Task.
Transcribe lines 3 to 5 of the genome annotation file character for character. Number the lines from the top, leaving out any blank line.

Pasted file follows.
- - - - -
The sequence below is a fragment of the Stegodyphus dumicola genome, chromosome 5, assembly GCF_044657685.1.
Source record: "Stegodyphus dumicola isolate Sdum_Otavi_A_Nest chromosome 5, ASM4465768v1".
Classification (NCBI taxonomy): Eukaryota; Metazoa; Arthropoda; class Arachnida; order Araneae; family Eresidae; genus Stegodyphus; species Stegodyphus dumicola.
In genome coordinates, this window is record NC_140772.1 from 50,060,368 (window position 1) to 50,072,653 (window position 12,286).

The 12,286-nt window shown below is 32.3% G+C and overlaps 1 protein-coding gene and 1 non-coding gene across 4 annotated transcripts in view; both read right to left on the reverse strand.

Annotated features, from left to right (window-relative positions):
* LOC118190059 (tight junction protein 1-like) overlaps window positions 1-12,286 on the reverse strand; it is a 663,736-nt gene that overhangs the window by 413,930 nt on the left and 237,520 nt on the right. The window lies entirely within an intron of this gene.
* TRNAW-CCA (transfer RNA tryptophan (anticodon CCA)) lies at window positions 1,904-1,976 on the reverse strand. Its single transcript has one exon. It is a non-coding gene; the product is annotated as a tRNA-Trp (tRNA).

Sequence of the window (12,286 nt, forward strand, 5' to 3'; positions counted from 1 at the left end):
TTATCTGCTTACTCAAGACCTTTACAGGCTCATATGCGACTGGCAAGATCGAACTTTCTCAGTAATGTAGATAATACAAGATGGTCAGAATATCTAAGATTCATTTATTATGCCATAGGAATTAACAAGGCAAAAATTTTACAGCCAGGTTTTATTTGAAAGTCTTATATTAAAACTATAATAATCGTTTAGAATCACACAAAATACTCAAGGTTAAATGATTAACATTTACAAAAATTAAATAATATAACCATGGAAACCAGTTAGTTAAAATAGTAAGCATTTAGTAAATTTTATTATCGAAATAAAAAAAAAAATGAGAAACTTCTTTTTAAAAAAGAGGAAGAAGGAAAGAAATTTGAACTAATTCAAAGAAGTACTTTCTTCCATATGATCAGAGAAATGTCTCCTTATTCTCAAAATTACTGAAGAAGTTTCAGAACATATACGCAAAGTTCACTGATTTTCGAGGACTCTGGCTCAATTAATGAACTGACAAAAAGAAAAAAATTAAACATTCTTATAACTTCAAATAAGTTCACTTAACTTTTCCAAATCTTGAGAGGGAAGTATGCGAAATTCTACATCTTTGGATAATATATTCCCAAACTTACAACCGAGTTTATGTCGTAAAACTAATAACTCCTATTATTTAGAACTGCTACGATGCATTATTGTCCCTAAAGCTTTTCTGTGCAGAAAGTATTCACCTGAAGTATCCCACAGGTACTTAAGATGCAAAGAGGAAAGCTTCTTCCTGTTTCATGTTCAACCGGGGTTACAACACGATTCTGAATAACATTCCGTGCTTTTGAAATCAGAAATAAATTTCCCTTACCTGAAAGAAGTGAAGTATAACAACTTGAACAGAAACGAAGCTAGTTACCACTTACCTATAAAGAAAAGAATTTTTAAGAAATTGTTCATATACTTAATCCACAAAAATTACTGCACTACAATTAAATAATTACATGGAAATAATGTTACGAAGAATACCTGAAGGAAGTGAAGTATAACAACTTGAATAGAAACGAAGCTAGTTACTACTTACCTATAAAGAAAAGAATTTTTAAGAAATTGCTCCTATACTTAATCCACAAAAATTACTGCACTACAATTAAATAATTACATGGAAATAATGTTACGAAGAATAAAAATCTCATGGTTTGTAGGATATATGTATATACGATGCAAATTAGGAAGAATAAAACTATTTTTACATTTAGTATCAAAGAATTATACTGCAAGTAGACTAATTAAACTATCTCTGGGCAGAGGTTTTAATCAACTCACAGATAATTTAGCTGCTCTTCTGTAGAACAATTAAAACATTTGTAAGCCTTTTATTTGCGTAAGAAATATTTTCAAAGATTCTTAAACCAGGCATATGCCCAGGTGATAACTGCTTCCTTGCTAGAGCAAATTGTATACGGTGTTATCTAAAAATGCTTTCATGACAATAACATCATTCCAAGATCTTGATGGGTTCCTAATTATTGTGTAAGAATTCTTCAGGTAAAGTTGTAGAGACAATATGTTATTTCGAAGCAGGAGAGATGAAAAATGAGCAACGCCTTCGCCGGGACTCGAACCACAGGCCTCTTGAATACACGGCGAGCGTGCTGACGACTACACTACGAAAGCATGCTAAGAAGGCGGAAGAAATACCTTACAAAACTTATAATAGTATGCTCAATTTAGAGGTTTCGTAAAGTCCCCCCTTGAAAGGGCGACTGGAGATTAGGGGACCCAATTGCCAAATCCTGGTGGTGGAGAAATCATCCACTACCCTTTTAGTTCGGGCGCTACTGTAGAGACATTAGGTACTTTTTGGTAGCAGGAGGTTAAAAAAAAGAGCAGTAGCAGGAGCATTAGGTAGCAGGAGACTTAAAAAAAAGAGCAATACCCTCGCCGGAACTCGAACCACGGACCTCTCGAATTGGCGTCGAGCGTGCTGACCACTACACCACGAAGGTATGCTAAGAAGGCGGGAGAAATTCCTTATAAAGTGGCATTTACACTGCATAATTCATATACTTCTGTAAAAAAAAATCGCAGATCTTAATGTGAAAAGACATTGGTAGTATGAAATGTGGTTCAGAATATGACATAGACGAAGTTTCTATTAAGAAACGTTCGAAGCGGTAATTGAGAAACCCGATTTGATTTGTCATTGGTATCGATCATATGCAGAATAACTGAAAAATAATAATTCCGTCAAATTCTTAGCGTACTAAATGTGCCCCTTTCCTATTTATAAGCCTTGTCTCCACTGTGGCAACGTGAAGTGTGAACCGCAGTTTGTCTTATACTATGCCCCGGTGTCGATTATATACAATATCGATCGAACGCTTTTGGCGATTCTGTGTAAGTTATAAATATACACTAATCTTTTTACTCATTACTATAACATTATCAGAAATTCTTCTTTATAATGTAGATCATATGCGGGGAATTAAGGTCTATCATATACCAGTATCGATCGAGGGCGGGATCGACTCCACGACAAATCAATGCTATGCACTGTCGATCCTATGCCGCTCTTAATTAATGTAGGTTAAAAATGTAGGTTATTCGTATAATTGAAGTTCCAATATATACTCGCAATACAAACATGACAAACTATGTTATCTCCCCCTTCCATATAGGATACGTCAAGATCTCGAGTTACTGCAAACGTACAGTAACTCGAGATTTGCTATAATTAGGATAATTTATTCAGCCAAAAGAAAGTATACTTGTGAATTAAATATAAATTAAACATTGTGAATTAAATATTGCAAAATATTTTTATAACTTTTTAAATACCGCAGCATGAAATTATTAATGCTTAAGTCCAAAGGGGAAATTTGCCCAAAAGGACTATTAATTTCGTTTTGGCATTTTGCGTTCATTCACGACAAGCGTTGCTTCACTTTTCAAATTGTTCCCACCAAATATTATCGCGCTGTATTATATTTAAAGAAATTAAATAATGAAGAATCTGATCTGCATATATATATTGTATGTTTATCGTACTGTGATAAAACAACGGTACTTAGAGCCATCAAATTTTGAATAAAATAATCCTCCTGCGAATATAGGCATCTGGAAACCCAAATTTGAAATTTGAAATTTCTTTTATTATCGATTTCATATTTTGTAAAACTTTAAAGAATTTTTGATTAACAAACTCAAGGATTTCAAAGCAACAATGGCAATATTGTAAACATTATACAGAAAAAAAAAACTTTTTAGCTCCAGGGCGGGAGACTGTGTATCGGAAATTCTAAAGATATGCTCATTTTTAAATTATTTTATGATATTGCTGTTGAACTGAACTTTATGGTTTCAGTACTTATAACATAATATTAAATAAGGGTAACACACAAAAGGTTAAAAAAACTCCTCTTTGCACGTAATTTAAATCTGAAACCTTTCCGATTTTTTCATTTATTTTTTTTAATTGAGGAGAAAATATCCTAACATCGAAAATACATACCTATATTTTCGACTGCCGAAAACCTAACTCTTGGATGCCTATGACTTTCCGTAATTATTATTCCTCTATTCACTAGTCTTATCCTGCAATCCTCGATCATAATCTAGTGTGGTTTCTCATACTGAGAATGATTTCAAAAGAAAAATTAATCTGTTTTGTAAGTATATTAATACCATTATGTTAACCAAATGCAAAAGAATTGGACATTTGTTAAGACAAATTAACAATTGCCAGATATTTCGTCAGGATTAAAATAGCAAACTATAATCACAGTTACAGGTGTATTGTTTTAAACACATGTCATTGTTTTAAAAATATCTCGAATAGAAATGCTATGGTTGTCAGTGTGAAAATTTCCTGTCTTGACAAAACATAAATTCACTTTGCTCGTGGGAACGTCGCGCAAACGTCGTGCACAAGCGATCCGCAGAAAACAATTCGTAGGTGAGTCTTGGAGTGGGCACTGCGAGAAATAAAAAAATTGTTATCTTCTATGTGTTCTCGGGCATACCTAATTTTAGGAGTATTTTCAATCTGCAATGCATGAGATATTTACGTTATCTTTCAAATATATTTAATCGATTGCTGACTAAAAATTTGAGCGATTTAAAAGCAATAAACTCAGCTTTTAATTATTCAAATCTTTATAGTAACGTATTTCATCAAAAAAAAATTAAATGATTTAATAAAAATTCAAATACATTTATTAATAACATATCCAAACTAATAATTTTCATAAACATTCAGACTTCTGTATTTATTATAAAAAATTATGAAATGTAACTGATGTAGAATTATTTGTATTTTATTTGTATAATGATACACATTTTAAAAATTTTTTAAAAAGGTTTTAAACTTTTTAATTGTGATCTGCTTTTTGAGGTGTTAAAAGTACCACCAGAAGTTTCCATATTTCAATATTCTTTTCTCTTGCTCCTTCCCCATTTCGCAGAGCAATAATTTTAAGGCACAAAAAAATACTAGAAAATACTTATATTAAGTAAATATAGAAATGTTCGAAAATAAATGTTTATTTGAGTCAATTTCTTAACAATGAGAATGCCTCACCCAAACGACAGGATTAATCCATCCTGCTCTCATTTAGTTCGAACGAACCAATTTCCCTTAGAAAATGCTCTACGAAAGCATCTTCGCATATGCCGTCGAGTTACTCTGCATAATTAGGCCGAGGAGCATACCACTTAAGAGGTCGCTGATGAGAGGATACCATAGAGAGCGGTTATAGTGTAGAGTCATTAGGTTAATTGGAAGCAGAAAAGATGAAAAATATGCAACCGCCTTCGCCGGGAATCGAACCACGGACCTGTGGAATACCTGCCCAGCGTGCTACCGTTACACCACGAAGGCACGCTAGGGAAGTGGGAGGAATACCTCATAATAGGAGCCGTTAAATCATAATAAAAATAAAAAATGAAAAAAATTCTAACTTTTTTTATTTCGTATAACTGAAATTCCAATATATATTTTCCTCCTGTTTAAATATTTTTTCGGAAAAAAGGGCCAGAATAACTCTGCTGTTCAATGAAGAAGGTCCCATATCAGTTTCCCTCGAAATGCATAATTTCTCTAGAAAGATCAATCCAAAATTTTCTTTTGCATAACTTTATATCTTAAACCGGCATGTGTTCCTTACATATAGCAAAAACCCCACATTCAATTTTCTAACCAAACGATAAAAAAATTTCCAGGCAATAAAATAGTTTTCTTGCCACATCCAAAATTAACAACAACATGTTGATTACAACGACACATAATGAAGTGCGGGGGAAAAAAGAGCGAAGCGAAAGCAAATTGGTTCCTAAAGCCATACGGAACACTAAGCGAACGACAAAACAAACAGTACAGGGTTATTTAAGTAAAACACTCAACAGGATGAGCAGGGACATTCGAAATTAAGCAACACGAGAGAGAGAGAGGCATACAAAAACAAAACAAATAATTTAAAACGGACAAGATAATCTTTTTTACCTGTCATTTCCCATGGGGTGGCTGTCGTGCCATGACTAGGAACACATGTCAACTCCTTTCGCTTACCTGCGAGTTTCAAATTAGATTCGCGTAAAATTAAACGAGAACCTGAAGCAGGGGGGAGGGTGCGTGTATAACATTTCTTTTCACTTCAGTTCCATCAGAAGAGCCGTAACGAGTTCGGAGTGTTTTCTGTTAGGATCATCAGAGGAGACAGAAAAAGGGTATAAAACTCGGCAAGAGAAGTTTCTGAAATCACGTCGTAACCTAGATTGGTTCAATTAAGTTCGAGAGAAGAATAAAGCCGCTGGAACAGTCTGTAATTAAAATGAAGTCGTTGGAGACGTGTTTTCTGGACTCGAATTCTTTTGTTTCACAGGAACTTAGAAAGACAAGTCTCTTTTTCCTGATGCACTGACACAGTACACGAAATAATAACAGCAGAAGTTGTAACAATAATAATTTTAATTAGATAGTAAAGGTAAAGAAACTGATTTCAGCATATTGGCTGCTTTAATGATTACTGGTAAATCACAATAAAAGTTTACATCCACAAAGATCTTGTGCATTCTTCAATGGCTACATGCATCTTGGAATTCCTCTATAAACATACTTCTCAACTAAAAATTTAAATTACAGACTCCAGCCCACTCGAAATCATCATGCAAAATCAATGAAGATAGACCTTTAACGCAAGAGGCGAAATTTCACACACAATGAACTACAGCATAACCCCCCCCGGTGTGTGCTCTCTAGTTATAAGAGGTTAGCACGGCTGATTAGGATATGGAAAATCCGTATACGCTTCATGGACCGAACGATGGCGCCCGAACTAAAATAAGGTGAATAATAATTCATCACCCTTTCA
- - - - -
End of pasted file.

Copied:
Classification (NCBI taxonomy): Eukaryota; Metazoa; Arthropoda; class Arachnida; order Araneae; family Eresidae; genus Stegodyphus; species Stegodyphus dumicola.
In genome coordinates, this window is record NC_140772.1 from 50,060,368 (window position 1) to 50,072,653 (window position 12,286).

The 12,286-nt window shown below is 32.3% G+C and overlaps 1 protein-coding gene and 1 non-coding gene across 4 annotated transcripts in view; both read right to left on the reverse strand.